This box my thunder, this right hand my god?

Or chair’d at White’s amidst the doctors sit,

Teach oaths to gamesters, and to nobles wit?

Or bidst thou rather party to embrace?

(A friend to party thou, and all her race;

’Tis the same rope at different ends they twist;

To Dulness Ridpath is as dear as Mist.37)

Shall I, like Curtins, desperate in my zeal,

O’er head and ears plunge for the common weal?

Or rob Rome’s ancient geese38 of all their glories,

And, cackling, save the monarchy of Tories?

Hold — to the minister I more incline;

To serve his cause, O queen! is serving thine.

And see! thy very gazetteers give o’er,

Ev’n Ralph repents, and Henley writes no more.

What then remains? Ourself. Still, still remain

Cibberian forehead, and Cibberian brain.

This brazen brightness, to the squire so dear;

This polish’d hardness, that reflects the peer:

This arch absurd, that wit and fool delights;

This mess, tossed up of Hockley-hole and White’s;

Where dukes and butchers join to wreathe my crown,

At once the bear and fiddle39 of the town.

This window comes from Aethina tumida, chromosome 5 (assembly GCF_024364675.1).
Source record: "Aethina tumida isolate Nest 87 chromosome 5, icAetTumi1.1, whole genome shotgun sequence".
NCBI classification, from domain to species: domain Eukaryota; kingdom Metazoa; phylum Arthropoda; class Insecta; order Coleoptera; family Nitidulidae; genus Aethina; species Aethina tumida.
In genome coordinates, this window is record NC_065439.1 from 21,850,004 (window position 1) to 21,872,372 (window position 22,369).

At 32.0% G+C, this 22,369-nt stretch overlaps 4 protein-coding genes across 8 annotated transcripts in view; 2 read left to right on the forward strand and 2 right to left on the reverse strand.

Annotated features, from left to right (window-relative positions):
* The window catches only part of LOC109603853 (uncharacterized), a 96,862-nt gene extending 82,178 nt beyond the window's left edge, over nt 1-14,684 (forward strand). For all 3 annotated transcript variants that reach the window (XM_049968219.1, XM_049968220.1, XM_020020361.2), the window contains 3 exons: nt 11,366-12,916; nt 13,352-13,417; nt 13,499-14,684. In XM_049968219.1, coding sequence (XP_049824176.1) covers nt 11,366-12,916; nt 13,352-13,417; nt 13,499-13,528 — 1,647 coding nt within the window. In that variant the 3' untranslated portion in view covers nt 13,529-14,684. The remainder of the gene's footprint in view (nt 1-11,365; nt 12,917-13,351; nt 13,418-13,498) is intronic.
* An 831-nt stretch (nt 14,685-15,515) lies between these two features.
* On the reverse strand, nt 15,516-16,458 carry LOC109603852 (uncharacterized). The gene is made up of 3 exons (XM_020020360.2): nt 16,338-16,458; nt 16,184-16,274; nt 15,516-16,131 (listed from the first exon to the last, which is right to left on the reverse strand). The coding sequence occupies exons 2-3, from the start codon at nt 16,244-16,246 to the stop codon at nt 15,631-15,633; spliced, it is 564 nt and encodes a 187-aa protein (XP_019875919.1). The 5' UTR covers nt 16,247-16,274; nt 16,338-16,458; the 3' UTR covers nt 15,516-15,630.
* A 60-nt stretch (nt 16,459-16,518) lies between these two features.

O born in sin, and forth in folly brought!

Works damn’d, or to be damn’d (your father’s fault)!

Go, purified by flames, ascend the sky,

My better and more Christian progeny!

Unstain’d, untouch’d, and yet in maiden sheets;

While all your smutty sisters walk the streets.

Ye shall not beg, like gratis-given Bland,40

Sent with a pass, and vagrant through the land;

Nor sail with Ward41 to ape-and-monkey climes,

Where vile Mundungus trucks for viler rhymes:

Not sulphur-tipp’d, emblaze an ale-house fire;

Not wrap up oranges, to pelt your sire!

Oh, pass more innocent, in infant state,

To the mild limbo of our father Tate:42

Or peaceably forgot, at once be blest

In Shadwell’s bosom with eternal rest!

Soon to that mass of nonsense to return,

Where things destroyed are swept to things unborn.

With that, a tear (portentous sign of grace!)

Stole from the master of the sevenfold face:

And thrice he lifted high the birth-day brand,

And thrice he dropp’d it from his quivering hand;

Then lights the structure with averted eyes:

The rolling smoke involves the sacrifice.

The opening clouds disclose each work by turns,

Now flames the Cid, and now Perolla burns;

Great Caesar roars, and hisses in the fires;

King John in silence modestly expires:

No merit now the dear Nonjuror claims,

Moliere’s43 old stubble in a moment flames.

Tears gush’d again, as from pale Priam’s eyes

When the last blaze sent Ilion to the skies.

Roused by the light, old Dulness heaved the head,

Then snatch’d a sheet of Thulè44 from her bed,

Sudden she flies, and whelms it o’er the pyre;

Down sink the flames, and with a hiss expire.

Her ample presence fills up all the place;

A veil of fogs dilates her awful face:

Great in her charms! as when on shrieves and mayors

She looks, and breathes herself into their airs.

She bids him wait her to her sacred dome:

Well pleased he enter’d, and confessed his home.